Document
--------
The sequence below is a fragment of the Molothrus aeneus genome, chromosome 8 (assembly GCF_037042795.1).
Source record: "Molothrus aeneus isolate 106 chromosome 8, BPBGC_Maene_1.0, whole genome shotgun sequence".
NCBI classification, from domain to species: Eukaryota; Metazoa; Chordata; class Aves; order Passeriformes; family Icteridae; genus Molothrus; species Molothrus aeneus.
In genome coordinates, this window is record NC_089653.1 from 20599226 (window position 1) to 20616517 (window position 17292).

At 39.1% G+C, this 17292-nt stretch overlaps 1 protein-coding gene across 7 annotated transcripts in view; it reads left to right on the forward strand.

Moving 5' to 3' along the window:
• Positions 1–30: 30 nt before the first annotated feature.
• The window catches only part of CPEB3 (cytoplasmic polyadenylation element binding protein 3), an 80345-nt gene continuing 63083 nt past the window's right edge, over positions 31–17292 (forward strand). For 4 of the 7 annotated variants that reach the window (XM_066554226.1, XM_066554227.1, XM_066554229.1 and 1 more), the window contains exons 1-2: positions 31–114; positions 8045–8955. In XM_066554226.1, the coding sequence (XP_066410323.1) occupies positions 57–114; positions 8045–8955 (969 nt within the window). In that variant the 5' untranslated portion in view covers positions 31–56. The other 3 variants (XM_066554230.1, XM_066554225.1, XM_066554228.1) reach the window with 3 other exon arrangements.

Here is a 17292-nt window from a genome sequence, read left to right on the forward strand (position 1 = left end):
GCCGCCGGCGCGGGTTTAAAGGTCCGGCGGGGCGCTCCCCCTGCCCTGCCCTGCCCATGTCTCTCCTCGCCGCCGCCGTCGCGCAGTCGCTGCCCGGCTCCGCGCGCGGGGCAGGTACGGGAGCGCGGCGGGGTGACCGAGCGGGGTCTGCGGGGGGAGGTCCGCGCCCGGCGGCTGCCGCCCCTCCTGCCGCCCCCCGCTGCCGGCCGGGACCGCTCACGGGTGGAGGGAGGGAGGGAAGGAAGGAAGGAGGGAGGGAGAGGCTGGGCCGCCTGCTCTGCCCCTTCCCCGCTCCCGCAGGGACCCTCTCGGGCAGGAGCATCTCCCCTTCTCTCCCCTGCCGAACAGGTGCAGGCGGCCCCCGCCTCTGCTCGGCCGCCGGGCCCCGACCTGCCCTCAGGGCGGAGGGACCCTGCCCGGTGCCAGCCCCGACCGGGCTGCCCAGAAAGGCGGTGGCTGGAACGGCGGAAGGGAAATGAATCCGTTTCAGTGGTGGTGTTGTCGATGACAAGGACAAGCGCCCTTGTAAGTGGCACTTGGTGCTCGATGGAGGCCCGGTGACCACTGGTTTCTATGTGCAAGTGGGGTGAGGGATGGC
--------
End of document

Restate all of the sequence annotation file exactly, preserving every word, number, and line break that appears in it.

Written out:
The sequence below is a fragment of the Molothrus aeneus genome, chromosome 8 (assembly GCF_037042795.1).
Source record: "Molothrus aeneus isolate 106 chromosome 8, BPBGC_Maene_1.0, whole genome shotgun sequence".
NCBI classification, from domain to species: Eukaryota; Metazoa; Chordata; class Aves; order Passeriformes; family Icteridae; genus Molothrus; species Molothrus aeneus.
In genome coordinates, this window is record NC_089653.1 from 20599226 (window position 1) to 20616517 (window position 17292).

At 39.1% G+C, this 17292-nt stretch overlaps 1 protein-coding gene across 7 annotated transcripts in view; it reads left to right on the forward strand.

Moving 5' to 3' along the window:
• Positions 1–30: 30 nt before the first annotated feature.
• The window catches only part of CPEB3 (cytoplasmic polyadenylation element binding protein 3), an 80345-nt gene continuing 63083 nt past the window's right edge, over positions 31–17292 (forward strand). For 4 of the 7 annotated variants that reach the window (XM_066554226.1, XM_066554227.1, XM_066554229.1 and 1 more), the window contains exons 1-2: positions 31–114; positions 8045–8955. In XM_066554226.1, the coding sequence (XP_066410323.1) occupies positions 57–114; positions 8045–8955 (969 nt within the window). In that variant the 5' untranslated portion in view covers positions 31–56. The other 3 variants (XM_066554230.1, XM_066554225.1, XM_066554228.1) reach the window with 3 other exon arrangements.

Here is a 17292-nt window from a genome sequence, read left to right on the forward strand (position 1 = left end):
GCCGCCGGCGCGGGTTTAAAGGTCCGGCGGGGCGCTCCCCCTGCCCTGCCCTGCCCATGTCTCTCCTCGCCGCCGCCGTCGCGCAGTCGCTGCCCGGCTCCGCGCGCGGGGCAGGTACGGGAGCGCGGCGGGGTGACCGAGCGGGGTCTGCGGGGGGAGGTCCGCGCCCGGCGGCTGCCGCCCCTCCTGCCGCCCCCCGCTGCCGGCCGGGACCGCTCACGGGTGGAGGGAGGGAGGGAAGGAAGGAAGGAGGGAGGGAGAGGCTGGGCCGCCTGCTCTGCCCCTTCCCCGCTCCCGCAGGGACCCTCTCGGGCAGGAGCATCTCCCCTTCTCTCCCCTGCCGAACAGGTGCAGGCGGCCCCCGCCTCTGCTCGGCCGCCGGGCCCCGACCTGCCCTCAGGGCGGAGGGACCCTGCCCGGTGCCAGCCCCGACCGGGCTGCCCAGAAAGGCGGTGGCTGGAACGGCGGAAGGGAAATGAATCCGTTTCAGTGGTGGTGTTGTCGATGACAAGGACAAGCGCCCTTGTAAGTGGCACTTGGTGCTCGATGGAGGCCCGGTGACCACTGGTTTCTATGTGCAAGTGGGGTGAGGGATGGC